Tuesday, February 6, 2007

A Novel Technology for Stable Soil Carbon Sequestration.

Debbie Reed, International Agrichar Initiative, 3012 Military Road, Arlington, VA 22207 and Johannes Lehmann, Cornell University, Department of Crop and Soil Sciences, 909 Bradfield Hall, Ithaca, NY 14853.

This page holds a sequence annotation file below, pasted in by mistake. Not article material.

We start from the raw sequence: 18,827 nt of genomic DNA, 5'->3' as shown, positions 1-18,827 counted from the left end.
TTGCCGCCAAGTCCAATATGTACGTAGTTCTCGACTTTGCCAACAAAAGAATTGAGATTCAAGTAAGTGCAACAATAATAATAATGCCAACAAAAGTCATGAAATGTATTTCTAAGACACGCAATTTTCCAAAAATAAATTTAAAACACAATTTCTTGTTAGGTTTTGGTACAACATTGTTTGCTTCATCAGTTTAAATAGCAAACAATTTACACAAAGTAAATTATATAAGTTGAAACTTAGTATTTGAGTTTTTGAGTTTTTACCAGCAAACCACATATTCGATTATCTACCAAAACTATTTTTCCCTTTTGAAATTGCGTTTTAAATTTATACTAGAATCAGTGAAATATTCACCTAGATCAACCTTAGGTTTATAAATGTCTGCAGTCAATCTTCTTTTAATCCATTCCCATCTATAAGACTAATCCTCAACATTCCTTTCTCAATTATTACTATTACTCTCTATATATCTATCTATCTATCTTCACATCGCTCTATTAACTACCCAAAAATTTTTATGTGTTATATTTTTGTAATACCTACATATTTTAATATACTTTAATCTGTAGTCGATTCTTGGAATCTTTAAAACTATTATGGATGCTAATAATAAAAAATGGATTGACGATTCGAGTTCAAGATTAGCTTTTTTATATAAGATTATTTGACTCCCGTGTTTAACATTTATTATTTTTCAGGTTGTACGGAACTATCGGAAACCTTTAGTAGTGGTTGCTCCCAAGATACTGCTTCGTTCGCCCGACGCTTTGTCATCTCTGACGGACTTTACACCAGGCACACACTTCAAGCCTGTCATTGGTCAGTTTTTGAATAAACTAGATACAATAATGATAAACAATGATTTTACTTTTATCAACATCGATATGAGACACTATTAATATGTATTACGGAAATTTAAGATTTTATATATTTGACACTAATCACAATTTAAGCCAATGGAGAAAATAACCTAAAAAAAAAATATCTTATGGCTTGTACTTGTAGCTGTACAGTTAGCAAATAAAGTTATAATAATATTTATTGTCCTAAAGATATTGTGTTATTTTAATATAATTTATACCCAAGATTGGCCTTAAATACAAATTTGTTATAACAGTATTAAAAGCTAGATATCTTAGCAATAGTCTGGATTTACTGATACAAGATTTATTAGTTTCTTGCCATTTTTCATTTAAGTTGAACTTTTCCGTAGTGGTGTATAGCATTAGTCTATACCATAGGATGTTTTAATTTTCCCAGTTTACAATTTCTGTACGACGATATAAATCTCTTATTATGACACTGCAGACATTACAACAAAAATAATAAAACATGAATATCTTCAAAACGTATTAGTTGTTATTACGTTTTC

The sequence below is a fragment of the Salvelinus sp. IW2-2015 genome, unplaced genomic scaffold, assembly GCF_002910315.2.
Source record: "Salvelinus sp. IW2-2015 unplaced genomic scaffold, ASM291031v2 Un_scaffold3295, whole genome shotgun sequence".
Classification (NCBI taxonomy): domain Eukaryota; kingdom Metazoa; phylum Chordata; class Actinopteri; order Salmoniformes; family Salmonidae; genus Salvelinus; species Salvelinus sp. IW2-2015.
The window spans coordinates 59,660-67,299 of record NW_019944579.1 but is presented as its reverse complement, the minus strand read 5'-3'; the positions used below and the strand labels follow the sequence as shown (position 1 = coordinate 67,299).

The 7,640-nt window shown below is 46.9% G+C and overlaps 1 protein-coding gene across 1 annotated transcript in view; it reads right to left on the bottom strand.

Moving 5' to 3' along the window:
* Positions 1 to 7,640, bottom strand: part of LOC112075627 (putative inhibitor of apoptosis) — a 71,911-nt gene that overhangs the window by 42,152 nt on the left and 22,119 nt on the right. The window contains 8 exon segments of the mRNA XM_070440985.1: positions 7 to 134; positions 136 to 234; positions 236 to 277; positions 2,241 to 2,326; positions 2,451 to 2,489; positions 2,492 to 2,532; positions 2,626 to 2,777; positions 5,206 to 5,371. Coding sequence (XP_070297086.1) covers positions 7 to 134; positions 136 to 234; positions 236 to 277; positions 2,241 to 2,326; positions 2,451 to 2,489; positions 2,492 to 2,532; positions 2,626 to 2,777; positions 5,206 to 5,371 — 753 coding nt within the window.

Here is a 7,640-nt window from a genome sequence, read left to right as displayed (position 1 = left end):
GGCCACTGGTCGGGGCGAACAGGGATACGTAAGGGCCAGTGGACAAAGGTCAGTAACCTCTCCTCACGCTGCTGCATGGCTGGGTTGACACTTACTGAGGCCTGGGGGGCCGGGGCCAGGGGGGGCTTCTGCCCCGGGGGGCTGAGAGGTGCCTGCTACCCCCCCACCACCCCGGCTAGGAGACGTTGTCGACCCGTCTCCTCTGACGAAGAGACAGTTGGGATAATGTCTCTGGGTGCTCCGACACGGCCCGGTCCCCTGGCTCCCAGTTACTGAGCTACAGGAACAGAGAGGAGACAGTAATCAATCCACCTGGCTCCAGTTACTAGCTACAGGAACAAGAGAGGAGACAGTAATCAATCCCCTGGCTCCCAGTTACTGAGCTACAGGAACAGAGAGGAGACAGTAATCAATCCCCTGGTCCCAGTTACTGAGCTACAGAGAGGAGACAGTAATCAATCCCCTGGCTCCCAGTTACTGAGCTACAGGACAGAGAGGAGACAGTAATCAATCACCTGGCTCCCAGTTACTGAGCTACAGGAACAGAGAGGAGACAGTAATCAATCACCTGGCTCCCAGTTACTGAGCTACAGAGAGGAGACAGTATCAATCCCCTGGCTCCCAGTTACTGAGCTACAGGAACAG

As carbon and greenhouse gas (GHG) emissions trading systems continue to develop and emerge in this country and in others, agricultural capacity to participate and contribute to these systems becomes more attractive to potential buyers and sellers of carbon credits.  Enhanced soil carbon sinks, with multiple environmental and societal benefits, have been targeted as a potential source of carbon credits in GHG markets.  A carbon-negative production system that utilizes agricultural and forestry residues can create a fine-grained, porous biochar.  When used as a soil amendment, the biochar boosts soil carbon and organic matter content in long-lived, stable carbon pools, while also improving agricultural sustainability.  Application of the biochar to soils, with some added nutrients, can improve the structure, water retention capacity, cation exchange capacity and fertility of degraded soils.  This ability to improve soil quality has been most impressively demonstrated in the so-called Terra Preta (“dark earth”) soils of South America, where fertile islands of char-containing soils, dating back thousands of years, are found throughout the Amazon basin. Recently, it was demonstrated that such fertile soils can be re-created building on this ancient bio-char technology. The relatively inert bio-char remains in the soil for orders of magnitudes longer than any other organic amendments. Biochar/bio-energy production systems are one of the only existing tools to actually remove carbon from the atmosphere, making it one of the only carbon-negative options currently at our disposal.  An international consortium of agricultural and soil scientists, business entities with commercial projects underway, and people from the climate change and agricultural policy arena has joined forces to pursue the technical and policy applications of this important new area.  The speaker will describe the production system and progress of the consortium to date.